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Open Access

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Public Access to the Results of Federally Funded Research

On February 19, 2020, White House Office of Science and Technology Policy (OSTP) opened up a new Request for Information (RFI) on the issue of Public Access to the Results of Federally Funded Research. Access the notice of RFI here.

As you know, despite the fact that U.S. taxpayers spend upwards of $65 billion each year to fund basic and applied research, the articles that report on the results of this work are too often locked behind expensive paywalls, and the data remain largely inaccessible. The Administration is looking for community input on changing this, and this RFI process is our chance to provide crucial guidance. This is a critical time in U.S. policy development, and we strongly encourage you to consider submitting a response.

The RFI is only open for a very short time - submissions are due into OSTP by April 6, 2020. To help you, Genetic Alliance hosted a webinar with Heather Joseph of SPARC to discuss the questions, provide talking points for your potential responses, and walk through the submission process. You can access the webinar recording here.

Please direct any questions about the webinar to Vilma Whittier.

Our History

Genetic Alliance strongly supports Open Access and has had a leadership role in the public policies changes implemented by NIH over the years.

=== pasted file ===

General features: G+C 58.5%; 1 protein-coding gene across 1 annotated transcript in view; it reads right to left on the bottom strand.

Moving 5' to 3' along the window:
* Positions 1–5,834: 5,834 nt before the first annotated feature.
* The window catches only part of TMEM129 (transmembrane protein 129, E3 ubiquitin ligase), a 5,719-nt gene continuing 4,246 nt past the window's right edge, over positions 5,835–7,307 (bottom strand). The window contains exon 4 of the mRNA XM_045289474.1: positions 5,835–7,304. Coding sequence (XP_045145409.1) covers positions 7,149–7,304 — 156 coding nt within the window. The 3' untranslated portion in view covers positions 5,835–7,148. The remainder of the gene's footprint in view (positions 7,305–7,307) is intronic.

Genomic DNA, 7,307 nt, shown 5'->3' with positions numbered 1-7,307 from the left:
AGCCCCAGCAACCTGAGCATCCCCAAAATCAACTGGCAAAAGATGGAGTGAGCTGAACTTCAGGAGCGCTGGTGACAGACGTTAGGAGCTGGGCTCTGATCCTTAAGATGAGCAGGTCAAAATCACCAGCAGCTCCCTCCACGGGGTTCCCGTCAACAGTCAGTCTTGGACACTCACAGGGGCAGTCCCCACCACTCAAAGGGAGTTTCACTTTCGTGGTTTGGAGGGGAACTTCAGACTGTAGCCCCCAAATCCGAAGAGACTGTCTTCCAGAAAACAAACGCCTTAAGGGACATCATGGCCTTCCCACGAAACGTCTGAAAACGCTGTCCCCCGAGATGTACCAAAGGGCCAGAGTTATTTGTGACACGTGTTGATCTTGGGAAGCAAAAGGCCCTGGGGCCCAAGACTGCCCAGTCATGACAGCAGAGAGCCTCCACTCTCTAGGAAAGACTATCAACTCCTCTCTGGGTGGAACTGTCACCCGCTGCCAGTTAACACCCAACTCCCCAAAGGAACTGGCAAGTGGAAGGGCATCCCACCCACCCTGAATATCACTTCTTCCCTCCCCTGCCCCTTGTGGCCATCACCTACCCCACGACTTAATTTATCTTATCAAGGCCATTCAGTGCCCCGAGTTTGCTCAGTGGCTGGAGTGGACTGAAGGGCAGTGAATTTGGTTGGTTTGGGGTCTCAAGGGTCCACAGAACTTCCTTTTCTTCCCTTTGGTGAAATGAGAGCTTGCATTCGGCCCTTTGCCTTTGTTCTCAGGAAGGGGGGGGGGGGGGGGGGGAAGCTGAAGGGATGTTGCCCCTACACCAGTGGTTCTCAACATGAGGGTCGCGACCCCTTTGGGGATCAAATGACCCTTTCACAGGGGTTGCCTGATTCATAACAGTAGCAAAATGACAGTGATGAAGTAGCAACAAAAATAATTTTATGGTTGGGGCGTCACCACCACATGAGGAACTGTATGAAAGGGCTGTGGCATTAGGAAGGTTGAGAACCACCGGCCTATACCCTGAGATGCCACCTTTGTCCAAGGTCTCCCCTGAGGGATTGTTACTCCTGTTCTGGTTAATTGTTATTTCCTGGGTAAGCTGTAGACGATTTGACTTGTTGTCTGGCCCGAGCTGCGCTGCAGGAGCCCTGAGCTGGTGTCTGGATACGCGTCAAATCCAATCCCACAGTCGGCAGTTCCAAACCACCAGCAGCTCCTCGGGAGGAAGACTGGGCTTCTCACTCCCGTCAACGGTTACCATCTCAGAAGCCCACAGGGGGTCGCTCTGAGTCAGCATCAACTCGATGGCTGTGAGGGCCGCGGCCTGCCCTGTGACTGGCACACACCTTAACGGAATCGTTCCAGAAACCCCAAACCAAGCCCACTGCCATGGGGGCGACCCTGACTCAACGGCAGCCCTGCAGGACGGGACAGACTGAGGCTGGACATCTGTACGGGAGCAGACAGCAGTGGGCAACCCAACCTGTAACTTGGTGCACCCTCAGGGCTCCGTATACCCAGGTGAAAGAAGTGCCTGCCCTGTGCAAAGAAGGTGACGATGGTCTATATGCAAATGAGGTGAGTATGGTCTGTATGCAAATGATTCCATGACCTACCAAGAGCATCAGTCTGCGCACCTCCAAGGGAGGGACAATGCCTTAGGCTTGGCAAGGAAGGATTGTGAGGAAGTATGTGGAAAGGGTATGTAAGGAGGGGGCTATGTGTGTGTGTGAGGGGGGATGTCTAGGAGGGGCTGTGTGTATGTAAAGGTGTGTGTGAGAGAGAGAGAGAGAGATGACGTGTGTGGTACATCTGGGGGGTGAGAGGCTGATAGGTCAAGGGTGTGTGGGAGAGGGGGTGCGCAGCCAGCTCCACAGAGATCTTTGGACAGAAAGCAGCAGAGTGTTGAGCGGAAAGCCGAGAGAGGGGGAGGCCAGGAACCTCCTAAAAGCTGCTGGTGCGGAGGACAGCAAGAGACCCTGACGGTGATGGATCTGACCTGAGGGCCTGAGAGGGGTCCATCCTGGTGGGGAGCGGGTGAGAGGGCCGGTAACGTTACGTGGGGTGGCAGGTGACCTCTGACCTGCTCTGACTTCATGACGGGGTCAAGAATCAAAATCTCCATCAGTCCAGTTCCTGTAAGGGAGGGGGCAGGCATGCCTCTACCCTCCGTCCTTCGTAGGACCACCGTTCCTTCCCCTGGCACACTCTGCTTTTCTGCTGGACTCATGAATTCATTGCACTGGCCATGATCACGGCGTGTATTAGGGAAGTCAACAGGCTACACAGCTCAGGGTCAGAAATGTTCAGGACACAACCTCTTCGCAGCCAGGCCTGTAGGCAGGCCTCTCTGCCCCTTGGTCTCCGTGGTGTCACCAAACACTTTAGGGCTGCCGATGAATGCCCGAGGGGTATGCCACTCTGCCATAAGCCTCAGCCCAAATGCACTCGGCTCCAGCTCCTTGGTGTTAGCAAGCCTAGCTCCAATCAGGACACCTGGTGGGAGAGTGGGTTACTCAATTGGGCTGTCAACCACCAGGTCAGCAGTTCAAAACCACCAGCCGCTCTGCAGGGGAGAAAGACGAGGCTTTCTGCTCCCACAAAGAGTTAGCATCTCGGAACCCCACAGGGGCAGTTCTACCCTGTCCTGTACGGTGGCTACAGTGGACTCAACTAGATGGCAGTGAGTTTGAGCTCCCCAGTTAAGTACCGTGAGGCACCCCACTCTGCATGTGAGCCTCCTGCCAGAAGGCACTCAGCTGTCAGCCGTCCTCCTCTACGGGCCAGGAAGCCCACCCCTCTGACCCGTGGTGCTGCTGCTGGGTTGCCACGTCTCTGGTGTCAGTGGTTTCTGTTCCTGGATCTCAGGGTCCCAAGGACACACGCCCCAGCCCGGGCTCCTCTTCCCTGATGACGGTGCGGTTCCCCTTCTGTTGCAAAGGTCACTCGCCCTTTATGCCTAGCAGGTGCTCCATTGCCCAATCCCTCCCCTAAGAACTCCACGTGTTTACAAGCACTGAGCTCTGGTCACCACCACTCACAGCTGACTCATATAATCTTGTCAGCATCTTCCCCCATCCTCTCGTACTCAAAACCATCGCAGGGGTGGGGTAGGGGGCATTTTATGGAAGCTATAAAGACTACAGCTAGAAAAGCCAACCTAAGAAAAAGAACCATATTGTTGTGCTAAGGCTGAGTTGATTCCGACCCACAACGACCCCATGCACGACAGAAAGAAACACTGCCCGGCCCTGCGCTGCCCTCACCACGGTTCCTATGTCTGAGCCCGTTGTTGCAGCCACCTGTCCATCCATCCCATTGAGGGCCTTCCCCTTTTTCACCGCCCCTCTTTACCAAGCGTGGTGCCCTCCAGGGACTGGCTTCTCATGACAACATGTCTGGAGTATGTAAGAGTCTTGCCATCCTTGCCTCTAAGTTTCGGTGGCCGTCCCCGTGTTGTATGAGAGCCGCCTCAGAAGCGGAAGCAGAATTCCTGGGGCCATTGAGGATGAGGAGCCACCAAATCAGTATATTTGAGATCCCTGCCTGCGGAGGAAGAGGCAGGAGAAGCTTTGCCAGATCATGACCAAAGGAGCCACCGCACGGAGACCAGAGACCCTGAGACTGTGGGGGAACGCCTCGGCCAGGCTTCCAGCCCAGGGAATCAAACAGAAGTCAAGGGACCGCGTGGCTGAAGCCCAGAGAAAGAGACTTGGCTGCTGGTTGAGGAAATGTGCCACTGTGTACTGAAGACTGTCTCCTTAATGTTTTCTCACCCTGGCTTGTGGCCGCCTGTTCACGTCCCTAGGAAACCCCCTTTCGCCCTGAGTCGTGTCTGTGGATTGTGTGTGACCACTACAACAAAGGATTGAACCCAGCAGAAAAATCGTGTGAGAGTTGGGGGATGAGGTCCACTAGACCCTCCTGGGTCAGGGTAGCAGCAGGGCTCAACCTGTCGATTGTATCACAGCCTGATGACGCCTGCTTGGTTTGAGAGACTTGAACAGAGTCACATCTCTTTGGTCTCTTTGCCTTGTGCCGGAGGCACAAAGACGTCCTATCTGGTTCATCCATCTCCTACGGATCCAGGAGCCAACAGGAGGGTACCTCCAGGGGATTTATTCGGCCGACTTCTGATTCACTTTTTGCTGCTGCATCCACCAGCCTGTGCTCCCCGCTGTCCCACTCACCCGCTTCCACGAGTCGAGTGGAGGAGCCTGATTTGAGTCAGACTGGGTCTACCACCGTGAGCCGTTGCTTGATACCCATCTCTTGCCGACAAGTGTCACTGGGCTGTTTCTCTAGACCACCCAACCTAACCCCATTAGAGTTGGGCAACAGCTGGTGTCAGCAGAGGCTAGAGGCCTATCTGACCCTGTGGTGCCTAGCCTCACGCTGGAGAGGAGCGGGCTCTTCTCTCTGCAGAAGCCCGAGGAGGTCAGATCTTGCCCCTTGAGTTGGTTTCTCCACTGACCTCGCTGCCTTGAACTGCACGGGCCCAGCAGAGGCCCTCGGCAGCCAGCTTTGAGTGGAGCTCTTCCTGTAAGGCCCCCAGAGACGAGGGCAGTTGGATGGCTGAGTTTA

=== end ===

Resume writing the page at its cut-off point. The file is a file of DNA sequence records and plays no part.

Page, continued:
Early in 2013, NIH announced that for non-competing continuation grant awards with a start date of July 1, 2013 or beyond:  1) NIH will delay processing of an award if publications arising from it are not in compliance with the NIH public access policyand 2) Investigators will need to use My NCBI to enter papers onto progress reports.

President Obama signed the 2009 Consolidated Appropriations Act into law on March 11, 2009, which includes a provision making the National Institutes of Health (NIH) Public Access Policy permanent. The provision, titled “The NIH Revised Policy on Enhancing Public Access”, requires eligible NIH-funded researchers to deposit electronic copies of their peer-reviewed manuscripts into PubMed Central (PMC), the National Library of Medicine’s online archive. Full texts of the articles are to be made publicly-available and searchable online in PMC no later than 12 months after publication in a journal. The previous NIH Public Access Policy was implemented with a provision that was subject to annual renewal. Genetic Alliance applauds Congress for its tireless support of the policy and its recognition of the power of technology and innovation in enabling new solutions for the proactive management of health, consumer-driven healthcare, and novel partnerships and collaborations in research.

In 2005, the NIH announced a policy designed to provide consumers with “open access” to published articles resulting from NIH-funded research, meaning American taxpayers would have free access to peer-reviewed results of research funded by the NIH. The policy called on scientists to release the public manuscripts from research supported by NIH as soon as possible and within 12 months of final publication. In the following two years, only 5% of researchers followed the voluntary policy. In 2007, efforts to make open access policy mandatory yielded success. All relevant documents were made available through PubMed Central (PMC), a searchable, electronic archive of NIH publications.

For more information, visit this excellent resource: SPARC®, the Scholarly Publishing and Academic Resources Coalition, is a major champion of Open Access. SPARC is an international alliance of academic and research libraries working to create a more open system of scholarly communication.

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